Dark Shadows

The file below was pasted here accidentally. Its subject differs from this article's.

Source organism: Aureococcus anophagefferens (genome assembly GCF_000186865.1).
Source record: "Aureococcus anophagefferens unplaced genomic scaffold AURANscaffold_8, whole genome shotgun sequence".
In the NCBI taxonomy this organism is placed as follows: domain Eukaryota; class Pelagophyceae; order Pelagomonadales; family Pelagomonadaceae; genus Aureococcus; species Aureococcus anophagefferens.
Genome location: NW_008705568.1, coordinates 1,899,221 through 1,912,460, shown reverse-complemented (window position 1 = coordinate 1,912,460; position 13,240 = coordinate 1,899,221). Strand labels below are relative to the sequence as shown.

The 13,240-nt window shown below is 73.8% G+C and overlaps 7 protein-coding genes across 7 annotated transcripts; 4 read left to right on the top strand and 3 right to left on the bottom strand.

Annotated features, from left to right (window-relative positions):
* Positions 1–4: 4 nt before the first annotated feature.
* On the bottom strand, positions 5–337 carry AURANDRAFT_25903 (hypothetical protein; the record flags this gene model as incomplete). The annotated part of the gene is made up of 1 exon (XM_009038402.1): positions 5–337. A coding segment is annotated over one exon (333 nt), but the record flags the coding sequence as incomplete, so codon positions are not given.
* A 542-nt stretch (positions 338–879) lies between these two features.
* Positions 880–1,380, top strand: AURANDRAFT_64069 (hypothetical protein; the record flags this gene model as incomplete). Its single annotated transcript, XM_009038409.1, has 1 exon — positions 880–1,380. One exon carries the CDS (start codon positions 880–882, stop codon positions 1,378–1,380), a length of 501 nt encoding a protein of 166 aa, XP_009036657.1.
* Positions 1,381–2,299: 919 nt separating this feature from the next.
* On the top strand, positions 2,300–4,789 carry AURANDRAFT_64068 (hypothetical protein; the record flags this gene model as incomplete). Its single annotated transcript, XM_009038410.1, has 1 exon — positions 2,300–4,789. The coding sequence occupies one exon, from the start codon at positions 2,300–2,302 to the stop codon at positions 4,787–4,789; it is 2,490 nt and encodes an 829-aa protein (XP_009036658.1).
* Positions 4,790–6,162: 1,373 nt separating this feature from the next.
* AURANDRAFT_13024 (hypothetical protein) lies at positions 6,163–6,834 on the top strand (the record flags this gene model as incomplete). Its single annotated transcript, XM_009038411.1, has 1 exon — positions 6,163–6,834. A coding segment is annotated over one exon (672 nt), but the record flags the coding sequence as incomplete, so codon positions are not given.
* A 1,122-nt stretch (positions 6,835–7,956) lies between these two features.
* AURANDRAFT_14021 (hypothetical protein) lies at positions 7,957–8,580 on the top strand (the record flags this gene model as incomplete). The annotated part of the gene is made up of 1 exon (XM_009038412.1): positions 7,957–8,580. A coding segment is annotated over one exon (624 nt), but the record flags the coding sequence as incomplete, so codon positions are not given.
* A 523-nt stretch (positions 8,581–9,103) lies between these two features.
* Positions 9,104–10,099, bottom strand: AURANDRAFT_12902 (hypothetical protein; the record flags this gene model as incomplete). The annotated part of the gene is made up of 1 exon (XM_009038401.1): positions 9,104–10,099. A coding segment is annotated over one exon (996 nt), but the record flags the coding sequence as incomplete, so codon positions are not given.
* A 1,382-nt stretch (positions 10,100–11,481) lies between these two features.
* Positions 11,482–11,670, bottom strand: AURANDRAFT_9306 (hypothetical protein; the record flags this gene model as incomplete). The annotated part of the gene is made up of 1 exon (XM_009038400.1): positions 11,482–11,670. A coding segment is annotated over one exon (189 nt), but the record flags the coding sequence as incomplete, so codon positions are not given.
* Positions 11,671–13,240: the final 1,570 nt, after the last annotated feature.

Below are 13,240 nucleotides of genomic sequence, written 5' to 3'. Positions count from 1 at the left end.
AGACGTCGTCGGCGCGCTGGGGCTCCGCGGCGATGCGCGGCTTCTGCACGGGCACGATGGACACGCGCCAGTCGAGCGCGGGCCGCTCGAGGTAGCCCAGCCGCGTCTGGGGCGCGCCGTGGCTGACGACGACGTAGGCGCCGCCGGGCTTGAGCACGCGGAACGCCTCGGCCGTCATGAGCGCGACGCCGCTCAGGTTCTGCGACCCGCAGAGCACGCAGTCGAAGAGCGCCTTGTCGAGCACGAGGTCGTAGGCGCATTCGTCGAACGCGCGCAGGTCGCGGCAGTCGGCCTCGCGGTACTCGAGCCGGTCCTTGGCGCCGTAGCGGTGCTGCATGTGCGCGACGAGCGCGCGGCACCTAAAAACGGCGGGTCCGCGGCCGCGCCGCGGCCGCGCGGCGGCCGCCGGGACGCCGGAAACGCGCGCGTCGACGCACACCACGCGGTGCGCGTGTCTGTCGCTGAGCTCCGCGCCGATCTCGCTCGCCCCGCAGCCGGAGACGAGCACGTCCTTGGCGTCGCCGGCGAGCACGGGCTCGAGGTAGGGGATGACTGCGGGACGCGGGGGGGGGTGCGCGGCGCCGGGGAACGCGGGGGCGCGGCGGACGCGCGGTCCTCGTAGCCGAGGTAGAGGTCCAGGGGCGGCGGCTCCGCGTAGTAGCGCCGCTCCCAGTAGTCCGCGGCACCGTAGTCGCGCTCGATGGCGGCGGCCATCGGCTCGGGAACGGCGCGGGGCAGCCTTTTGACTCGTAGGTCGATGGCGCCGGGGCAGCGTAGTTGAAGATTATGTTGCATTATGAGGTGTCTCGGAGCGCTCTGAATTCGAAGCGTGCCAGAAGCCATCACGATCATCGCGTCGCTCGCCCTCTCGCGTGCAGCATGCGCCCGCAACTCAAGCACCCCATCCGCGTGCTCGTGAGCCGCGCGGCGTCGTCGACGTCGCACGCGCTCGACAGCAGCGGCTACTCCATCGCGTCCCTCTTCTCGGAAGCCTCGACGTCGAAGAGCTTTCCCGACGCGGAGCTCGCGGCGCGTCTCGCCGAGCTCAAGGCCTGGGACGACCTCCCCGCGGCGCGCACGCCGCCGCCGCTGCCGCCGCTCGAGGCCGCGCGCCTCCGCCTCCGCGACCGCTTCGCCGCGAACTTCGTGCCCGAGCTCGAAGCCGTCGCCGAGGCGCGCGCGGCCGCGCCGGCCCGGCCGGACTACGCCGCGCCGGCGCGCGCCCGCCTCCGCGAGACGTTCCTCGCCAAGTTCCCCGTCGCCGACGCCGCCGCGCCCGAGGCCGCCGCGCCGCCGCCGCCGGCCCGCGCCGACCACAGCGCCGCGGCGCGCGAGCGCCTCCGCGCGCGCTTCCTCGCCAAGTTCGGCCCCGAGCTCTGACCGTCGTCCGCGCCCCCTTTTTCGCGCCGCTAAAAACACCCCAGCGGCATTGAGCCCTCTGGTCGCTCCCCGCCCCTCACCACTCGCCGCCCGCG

The pedigree is superb.  Tim Burton, the master director renowned for creating delicious worlds of cinematic fantasy, and Johnny Depp, famous for adding empathy and entertainment value to quirky characters of dubious morality, are teamed together to recreate the campy vampy TV soap opera “Dark Shadows” from the 1970’s.  Add the blood of some other world-class actors such as Michelle Pfeiffer and Helena Bonham Carter, and this movie should have been an over-the-top comedic sensation.  The fact that they’ve all worked together successfully in the past and know each other’s strengths and weaknesses should only add to the guffaws.  Throw in the genes of other actors with wonderfully expressive eyes and a penchant for comedic melodrama, such as Eva Green and Christopher Lee, and audiences should be rolling in the aisles.            Alas, the prestigious bloodlines, like an also-ran racehorse in a big money derby, never compete for the prize money, making “Dark Shadows” one of the worst films in a bleak year of below average movies.  Perhaps director Tim Burton (“Alice in Wonderland”) has simply lost his touch.  Perhaps Johnny Depp (“Pirates of the Caribbean”) is in a slump.  Most likely, all of the notables climbed on board the bandwagon based on the concept and association before actually reading the script.  That screenplay, written by Seth Grahame-Smith (one of Tim Burton’s frequent associates, having written “Charlie and the Chocolate Factory,” “Corpse Bride,” and “Big Fish”), conceived by John August (author of the novel “Abraham Lincoln: Vampire Hunter”), and based on Dan Curtis’ TV series, is absolutely abysmal.             The storyline is stereotypical gothic melodrama.  In 1760’s Maine, Angelique, a servant-girl/witch places a curse on manorial master Barnabas Collins for not returning her passionate love.  He becomes a vampire, and is buried alive.  Accidentally unearthed 200 years later, he discovers that his family’s legacy has shrunken to poverty and the witch Angelique is still alive and tormenting his family.  What’s an honorable Undead to do?  Unfortunately, the dialogue and direction do not live up to the potential of the idea.  The jokes in the movie are stale, and in this, the post-“Interview with a Vampire” and “Twilight” era, the seductive element of the 1972 soap opera is at best quaint.   Even the hopeful hilarity of 18th century Barnabas adapting to the 1970’s is badly done;  we see him asleep hanging upside down while the maid makes his bed below him, unaware of his presence—the image replays several more times in a senseless montage that includes Barnabas discovering television and brushing his fangs in a mirror.  As envisioned by the artists, these scenes were almost certainly perceived as knee-slappingly funny, but end up merely inducing mild twitters.             Johnny Depp’s Barnabas, ostensibly the star of the show, exhibits no star qualities here; he is bland and ordinary, a stake through the heart of gothic melodrama.  Eva Green (“Kingdom of Heaven”), whose brooding eyes typically sparkle with playful malice, portrays his nemesis Angelique with a shadow of the flamboyance necessary for the part.  Michelle Pfeiffer (“New Year’s Eve”) sleepwalks through her role as Elizabeth, the 20th century matriarch of the Collins clan.  Helena Bonham Carter (“The King’s Speech”) adds a wonderfully nuanced role to her portfolio, as the aging, ambitious, alcoholic Dr. Julia Hoffman; unfortunately, this is the wrong movie for such subtlety.  Jackie Earle’s (“A Nightmare on Elm Street”) wonderfully craggy face is wasted on the insipid handyman Willie.  Johnny Lee Miller (“Aeon Flux”) should be a conniving rake as Roger, but is merely greedy and stupid.  Bella Heathcote (“In Time”) plays pathological governess Victoria, as frigid and uninteresting.  Chloe Grace Moretz (“Let Me In”) as Carolyn, and Gulliver McGrath (“Hugo”) as David are completely forgettable.  Alice Cooper as himself and Christopher Leeee as a hypnotized sea captain complete the catatonic cast.            What should be hilarious is woefully boring.  A bad script, uninspired acting, and aimless direction combine for the trifecta of disappointing, empty, and even embarrassing.

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